SPRINGFIELD – Mortgage lenders in Illinois will have to prove to judges that they've offered underwater homeowners a variety of options – including modifications to their loans – before foreclosing, the state Supreme Court said Friday.
The court issued a new set of foreclosure rules formulated by a committee that began work nearly two years ago when lending institutions were being scrutinized for what some regulators said were questionable practices that fueled the nation's financial crisis.
The new rules will "ensure homeowners who have been thrown out of work during the years of a troubled economy are aware of their rights and where to turn for help," Chief Justice Thomas Kilbride said in a statement.
Before seeking a foreclosure judgment against a borrower, the lender will have to provide an affidavit to the judge explaining what had been done to help the property owner, such as providing information explaining foreclosure's process and consequences, loan modification, improved legal notice and mediation services in counties that offer them.
The rules apply to all lenders. They take effect March 1 in most counties. Cook County and six others with mediation procedures – Will, Peoria, Madison, Bond, McLean and Kane – will have until June 1 to adapt their local rules to those issued by the state's highest court.
Justice Mary Jane Theis recommended forming the committee nearly two years ago in response to concern about deceptive lending practices nationwide, court officials said. The group's 14 members included judges, bankers and their lawyers, and a public interest attorney.
According to real estate information company RealtyTrac, Illinois has the fifth-longest foreclosure process, averaging nearly two years from foreclosure filing to completion. The company says 139,000 Illinois homes are currently in foreclosure, compared to 179,000 in California, 325,000 in Florida, 70,000 in New York and 79,000 in Ohio.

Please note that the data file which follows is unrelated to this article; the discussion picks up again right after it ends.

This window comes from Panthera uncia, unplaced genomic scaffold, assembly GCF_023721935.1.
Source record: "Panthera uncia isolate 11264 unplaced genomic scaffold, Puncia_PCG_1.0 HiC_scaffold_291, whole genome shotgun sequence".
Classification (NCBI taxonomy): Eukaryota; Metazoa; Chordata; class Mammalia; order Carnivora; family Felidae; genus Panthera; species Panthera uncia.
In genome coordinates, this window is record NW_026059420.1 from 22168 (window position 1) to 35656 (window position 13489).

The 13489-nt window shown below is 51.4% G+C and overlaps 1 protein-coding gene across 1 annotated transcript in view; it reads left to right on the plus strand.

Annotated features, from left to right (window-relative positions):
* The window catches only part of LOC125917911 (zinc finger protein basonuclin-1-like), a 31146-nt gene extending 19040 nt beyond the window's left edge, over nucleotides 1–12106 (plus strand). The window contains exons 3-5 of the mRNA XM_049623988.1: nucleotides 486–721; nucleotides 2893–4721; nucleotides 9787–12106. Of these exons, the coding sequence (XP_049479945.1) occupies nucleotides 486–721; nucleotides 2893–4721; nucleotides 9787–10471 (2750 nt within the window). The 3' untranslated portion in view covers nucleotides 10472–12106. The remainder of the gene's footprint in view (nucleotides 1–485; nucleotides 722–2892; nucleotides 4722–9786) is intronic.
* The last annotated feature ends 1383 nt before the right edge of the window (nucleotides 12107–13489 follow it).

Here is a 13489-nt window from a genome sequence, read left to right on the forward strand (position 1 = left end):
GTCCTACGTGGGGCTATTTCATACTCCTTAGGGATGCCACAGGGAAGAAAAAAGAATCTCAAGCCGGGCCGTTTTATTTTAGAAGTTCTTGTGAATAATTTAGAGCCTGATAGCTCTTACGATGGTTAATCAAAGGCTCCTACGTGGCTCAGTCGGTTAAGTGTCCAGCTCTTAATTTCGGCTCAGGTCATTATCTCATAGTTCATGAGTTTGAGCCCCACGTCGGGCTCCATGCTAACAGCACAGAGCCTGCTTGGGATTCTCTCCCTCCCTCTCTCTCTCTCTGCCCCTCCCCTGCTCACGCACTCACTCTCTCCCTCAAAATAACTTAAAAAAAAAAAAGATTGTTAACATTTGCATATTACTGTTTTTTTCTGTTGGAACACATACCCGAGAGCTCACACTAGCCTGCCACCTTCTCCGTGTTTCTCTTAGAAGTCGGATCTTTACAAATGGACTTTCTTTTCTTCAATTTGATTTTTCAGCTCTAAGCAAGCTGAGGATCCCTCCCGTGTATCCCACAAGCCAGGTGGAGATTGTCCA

Daniel Lindsey, the public interest attorney, said lenders often give borrowers the "runaround."
"The lender is telling them one thing on the phone – 'Don't worry, we'll work with you' – and then their lawyers are barreling ahead with the foreclosure in court," said Lindsey, a lawyer for LAF, formerly the Legal Assistance Foundation of Metropolitan Chicago.
The rules set new procedures for notifying homeowners about the foreclosure they are facing. Lenders must send a specific notice of the sale date to individual homeowners, instead of just advertising it in newspapers.
The new rules include various measures that circuit courts should consider when trying to implement a foreclosure mediation program for borrowers. A provision dictates that in foreclosure cases where a defendant is living at the property, the borrower must have access to housing counseling approved by the federal government and free legal representation.
The state's Supreme Court would have to authorize the mediation program of each circuit court. In written comments on the new rules, however, the committee recognized that not all lower courts have the money to establish a mediation program. Therefore, courts interested in such programs will have to explain to the highest court how they will pay for it.
Committee members also attempted to eliminate the "robo-signing" practice of major lending companies. The group established that lender representatives must provide a certified affidavit that at a minimum shows the amount of the loan default and the computer program the lender uses to automatically record and track mortgage payments.
This affidavit also must include the names of all lenders that have owned the mortgage in question.